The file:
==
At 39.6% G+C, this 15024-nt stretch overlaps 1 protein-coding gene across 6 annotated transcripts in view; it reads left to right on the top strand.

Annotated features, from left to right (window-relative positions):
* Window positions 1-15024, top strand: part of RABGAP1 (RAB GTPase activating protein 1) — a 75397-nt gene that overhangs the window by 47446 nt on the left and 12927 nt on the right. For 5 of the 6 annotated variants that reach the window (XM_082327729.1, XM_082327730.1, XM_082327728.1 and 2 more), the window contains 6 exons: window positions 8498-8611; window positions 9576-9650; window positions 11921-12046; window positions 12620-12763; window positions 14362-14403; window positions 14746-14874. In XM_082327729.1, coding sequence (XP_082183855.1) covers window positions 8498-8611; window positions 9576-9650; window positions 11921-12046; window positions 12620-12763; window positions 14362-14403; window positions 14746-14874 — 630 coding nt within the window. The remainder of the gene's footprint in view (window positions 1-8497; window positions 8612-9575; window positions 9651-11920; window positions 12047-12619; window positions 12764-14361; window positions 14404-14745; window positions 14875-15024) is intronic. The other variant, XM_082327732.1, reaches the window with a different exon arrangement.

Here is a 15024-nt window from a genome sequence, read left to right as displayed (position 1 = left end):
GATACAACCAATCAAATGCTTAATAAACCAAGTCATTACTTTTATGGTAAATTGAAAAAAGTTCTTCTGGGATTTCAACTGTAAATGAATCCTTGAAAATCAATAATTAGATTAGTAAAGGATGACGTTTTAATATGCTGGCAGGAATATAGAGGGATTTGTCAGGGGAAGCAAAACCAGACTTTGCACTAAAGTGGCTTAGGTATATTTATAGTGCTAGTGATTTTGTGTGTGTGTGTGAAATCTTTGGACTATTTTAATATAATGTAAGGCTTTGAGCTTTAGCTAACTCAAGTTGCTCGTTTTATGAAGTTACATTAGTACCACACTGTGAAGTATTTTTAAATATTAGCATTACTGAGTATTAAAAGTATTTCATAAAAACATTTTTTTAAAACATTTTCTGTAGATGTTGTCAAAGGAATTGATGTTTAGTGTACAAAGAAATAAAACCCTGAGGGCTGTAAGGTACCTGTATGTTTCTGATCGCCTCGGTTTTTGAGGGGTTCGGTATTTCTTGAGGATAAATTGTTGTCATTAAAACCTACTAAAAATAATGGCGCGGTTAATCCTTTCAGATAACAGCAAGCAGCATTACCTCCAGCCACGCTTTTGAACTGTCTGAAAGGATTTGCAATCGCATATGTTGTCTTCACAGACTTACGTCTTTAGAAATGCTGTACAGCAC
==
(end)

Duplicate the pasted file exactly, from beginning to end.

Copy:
At 39.6% G+C, this 15024-nt stretch overlaps 1 protein-coding gene across 6 annotated transcripts in view; it reads left to right on the top strand.

Annotated features, from left to right (window-relative positions):
* Window positions 1-15024, top strand: part of RABGAP1 (RAB GTPase activating protein 1) — a 75397-nt gene that overhangs the window by 47446 nt on the left and 12927 nt on the right. For 5 of the 6 annotated variants that reach the window (XM_082327729.1, XM_082327730.1, XM_082327728.1 and 2 more), the window contains 6 exons: window positions 8498-8611; window positions 9576-9650; window positions 11921-12046; window positions 12620-12763; window positions 14362-14403; window positions 14746-14874. In XM_082327729.1, coding sequence (XP_082183855.1) covers window positions 8498-8611; window positions 9576-9650; window positions 11921-12046; window positions 12620-12763; window positions 14362-14403; window positions 14746-14874 — 630 coding nt within the window. The remainder of the gene's footprint in view (window positions 1-8497; window positions 8612-9575; window positions 9651-11920; window positions 12047-12619; window positions 12764-14361; window positions 14404-14745; window positions 14875-15024) is intronic. The other variant, XM_082327732.1, reaches the window with a different exon arrangement.

Here is a 15024-nt window from a genome sequence, read left to right as displayed (position 1 = left end):
GATACAACCAATCAAATGCTTAATAAACCAAGTCATTACTTTTATGGTAAATTGAAAAAAGTTCTTCTGGGATTTCAACTGTAAATGAATCCTTGAAAATCAATAATTAGATTAGTAAAGGATGACGTTTTAATATGCTGGCAGGAATATAGAGGGATTTGTCAGGGGAAGCAAAACCAGACTTTGCACTAAAGTGGCTTAGGTATATTTATAGTGCTAGTGATTTTGTGTGTGTGTGTGAAATCTTTGGACTATTTTAATATAATGTAAGGCTTTGAGCTTTAGCTAACTCAAGTTGCTCGTTTTATGAAGTTACATTAGTACCACACTGTGAAGTATTTTTAAATATTAGCATTACTGAGTATTAAAAGTATTTCATAAAAACATTTTTTTAAAACATTTTCTGTAGATGTTGTCAAAGGAATTGATGTTTAGTGTACAAAGAAATAAAACCCTGAGGGCTGTAAGGTACCTGTATGTTTCTGATCGCCTCGGTTTTTGAGGGGTTCGGTATTTCTTGAGGATAAATTGTTGTCATTAAAACCTACTAAAAATAATGGCGCGGTTAATCCTTTCAGATAACAGCAAGCAGCATTACCTCCAGCCACGCTTTTGAACTGTCTGAAAGGATTTGCAATCGCATATGTTGTCTTCACAGACTTACGTCTTTAGAAATGCTGTACAGCAC